Registered Nurse (RN)
Anaphylaxis Intervention

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Anaphylaxis Intervention

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Types of Shock

Anaphylaxis Intervention

Anaphylaxis is a life threatening Type 1 hypersensitivity reaction characterized by a widespread immune response after exposure to an antigen which initiates mast cell degranulation releasing chemical mediators like histamine. These widespread presentations include systemic vasodilation with decreased cardiac output as well as bronchoconstriction. Anaphylaxis intervention typically consists of first assessing the airway and oxygen needs. Patients with anxiety may be reassured. Patients should be placed in a supine position and given methylprednisone, epinephrine, and diphenhydramine. Patients should also be given a medical alert bracelet and educated on the importance of wearing it.
Assess Airway and Oxygen Needs
O2-tank Assessing Airway

Apply oxygen as prescribed using high flow oxygen via non-rebreather mask. Dyspnea, wheezing, and stridor are typical signs of anaphylactic shock. Prepare for the possibility of intubation or tracheotomy and have the equipment available if the patient goes into respiratory arrest.

Reassure Patient with Anxiety
Reassuring Patient with Anxiety-bag

Patients with anaphylactic shock typically have a feeling of “impending doom.” Decreasing anxiety will help the patient focus on breathing and following commands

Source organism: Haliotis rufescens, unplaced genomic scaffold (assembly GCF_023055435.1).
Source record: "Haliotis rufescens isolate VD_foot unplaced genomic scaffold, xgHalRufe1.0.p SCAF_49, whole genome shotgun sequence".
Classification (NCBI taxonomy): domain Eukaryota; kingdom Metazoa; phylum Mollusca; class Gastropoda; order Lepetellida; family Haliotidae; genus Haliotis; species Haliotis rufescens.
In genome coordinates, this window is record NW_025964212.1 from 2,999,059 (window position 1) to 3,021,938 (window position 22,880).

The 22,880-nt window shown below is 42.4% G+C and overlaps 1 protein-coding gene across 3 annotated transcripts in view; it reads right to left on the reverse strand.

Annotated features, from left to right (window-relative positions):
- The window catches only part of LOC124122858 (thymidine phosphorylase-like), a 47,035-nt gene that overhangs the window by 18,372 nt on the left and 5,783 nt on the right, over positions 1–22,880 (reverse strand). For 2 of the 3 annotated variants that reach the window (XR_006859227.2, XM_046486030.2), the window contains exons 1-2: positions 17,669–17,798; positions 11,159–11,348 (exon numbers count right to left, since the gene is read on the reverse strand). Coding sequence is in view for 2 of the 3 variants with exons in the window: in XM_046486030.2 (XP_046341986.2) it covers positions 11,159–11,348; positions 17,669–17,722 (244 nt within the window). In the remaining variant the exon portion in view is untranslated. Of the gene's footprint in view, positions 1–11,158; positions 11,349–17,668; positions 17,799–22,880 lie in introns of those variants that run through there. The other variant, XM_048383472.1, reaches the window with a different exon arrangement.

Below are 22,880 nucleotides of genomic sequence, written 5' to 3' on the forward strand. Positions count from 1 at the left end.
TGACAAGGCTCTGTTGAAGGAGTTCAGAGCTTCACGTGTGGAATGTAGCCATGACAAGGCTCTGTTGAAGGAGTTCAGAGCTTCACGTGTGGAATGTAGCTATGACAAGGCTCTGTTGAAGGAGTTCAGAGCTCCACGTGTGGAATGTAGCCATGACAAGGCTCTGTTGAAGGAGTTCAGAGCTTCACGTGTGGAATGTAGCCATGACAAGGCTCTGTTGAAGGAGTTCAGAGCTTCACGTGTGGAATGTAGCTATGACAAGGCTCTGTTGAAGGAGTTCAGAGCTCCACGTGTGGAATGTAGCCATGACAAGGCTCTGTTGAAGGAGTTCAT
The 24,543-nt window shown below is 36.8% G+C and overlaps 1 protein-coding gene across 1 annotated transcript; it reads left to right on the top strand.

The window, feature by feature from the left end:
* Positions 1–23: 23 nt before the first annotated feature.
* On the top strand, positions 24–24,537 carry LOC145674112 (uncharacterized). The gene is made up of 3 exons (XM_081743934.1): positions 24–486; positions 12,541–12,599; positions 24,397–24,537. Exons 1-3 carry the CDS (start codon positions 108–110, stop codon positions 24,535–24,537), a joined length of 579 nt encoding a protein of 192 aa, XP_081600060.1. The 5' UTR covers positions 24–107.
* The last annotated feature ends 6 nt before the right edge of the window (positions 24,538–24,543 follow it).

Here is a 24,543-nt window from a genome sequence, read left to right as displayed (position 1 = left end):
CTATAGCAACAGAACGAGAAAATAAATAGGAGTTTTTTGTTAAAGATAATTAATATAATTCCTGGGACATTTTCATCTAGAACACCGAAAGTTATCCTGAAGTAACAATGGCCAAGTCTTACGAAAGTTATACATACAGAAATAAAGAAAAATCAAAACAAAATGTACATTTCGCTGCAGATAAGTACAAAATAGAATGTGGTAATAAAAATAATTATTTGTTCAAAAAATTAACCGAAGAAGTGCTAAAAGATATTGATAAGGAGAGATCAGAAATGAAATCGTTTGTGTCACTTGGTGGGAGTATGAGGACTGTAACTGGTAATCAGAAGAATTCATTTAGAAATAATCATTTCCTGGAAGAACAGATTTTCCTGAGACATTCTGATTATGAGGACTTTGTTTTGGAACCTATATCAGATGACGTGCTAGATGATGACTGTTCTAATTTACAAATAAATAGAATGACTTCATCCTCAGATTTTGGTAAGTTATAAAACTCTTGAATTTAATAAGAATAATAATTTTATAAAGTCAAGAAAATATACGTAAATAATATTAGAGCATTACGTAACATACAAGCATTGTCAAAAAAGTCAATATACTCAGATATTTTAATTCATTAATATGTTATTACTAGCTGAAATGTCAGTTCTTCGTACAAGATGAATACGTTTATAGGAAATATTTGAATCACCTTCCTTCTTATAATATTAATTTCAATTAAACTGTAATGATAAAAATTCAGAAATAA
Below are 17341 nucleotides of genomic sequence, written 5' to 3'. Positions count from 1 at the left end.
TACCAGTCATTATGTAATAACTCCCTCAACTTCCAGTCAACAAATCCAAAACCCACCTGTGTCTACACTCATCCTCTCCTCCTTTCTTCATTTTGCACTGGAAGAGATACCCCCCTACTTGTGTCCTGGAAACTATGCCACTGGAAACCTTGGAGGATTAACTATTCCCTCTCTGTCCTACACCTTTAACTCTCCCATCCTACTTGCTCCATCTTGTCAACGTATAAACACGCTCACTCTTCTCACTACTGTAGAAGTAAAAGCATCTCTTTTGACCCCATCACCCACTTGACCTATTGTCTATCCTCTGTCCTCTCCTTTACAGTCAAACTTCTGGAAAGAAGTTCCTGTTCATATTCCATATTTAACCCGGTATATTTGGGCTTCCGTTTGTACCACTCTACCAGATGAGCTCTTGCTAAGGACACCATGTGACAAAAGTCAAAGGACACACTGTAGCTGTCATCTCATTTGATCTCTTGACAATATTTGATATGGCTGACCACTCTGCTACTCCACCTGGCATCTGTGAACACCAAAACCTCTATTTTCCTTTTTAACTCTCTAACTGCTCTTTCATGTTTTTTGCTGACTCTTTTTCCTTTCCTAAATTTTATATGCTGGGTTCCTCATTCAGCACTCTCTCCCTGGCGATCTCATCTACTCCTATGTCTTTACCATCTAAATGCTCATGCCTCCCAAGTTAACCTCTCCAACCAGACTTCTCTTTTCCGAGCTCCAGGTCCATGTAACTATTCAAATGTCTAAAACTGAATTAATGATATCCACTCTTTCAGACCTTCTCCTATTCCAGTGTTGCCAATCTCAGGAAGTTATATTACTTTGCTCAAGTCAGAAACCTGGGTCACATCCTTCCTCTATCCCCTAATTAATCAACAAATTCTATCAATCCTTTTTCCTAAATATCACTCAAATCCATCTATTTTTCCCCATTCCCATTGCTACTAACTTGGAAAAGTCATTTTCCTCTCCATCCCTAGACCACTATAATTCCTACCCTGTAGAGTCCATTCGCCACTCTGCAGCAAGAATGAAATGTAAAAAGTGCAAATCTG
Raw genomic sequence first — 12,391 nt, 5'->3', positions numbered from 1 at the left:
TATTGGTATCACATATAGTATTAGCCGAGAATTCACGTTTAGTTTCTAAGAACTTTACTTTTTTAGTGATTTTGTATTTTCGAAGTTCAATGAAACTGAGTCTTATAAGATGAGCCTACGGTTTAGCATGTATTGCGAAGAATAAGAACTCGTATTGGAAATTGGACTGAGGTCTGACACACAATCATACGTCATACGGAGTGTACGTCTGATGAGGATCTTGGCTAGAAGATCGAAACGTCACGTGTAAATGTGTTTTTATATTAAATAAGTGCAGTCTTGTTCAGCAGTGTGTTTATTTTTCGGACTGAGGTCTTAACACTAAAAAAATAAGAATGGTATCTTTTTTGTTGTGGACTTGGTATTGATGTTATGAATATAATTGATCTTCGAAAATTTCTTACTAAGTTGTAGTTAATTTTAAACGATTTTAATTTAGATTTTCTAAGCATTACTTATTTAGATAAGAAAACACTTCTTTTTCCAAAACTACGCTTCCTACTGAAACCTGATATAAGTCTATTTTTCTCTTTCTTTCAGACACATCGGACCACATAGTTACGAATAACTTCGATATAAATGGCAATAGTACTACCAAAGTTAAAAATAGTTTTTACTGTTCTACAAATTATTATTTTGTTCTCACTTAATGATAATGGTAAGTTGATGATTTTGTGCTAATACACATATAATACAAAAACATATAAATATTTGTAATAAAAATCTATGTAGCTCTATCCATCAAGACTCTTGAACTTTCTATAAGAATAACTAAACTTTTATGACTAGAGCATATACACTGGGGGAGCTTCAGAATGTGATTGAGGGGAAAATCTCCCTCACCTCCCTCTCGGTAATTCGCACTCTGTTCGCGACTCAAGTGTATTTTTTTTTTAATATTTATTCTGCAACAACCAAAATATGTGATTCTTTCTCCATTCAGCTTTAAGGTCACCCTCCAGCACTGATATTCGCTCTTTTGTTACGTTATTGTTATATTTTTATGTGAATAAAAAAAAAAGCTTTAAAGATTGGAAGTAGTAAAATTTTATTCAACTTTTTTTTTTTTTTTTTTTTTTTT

Supine Position
Spine Position

Patients experiencing anaphylaxis may be placed in a supine position. This can aid in perfusion and oxygenation.

Methylprednisolone (Solu-medrol)

Methylprednisone (Solu-medrol) helps decrease the inflammatory response of the body. It will also decrease bronchial edema.


This drug is used during anaphylaxis because of its vasoconstrictive effects, reversing angioedema and hypotension. Stimulation of B2 receptors causes bronchodilation and reduces the release of inflammatory mediators. Epinephrine auto-injectors typically contain a dose of 0.3mg for IM administration. IV administration of epinephrine consists of a single dose of 0.1-0.25mg.

Diphenhydramine (Benadryl)

Diphenhydramine (Benadryl), 25-50mg IV push, is a histamine antagonist medication and should be administered every 15 minutes as ordered until the patient responds.

Medical Alert Bracelet
Medical Alert Bracelet

Educate the patient about the importance of wearing a medical alert tag identifying their potential allergens and anaphlaxis.


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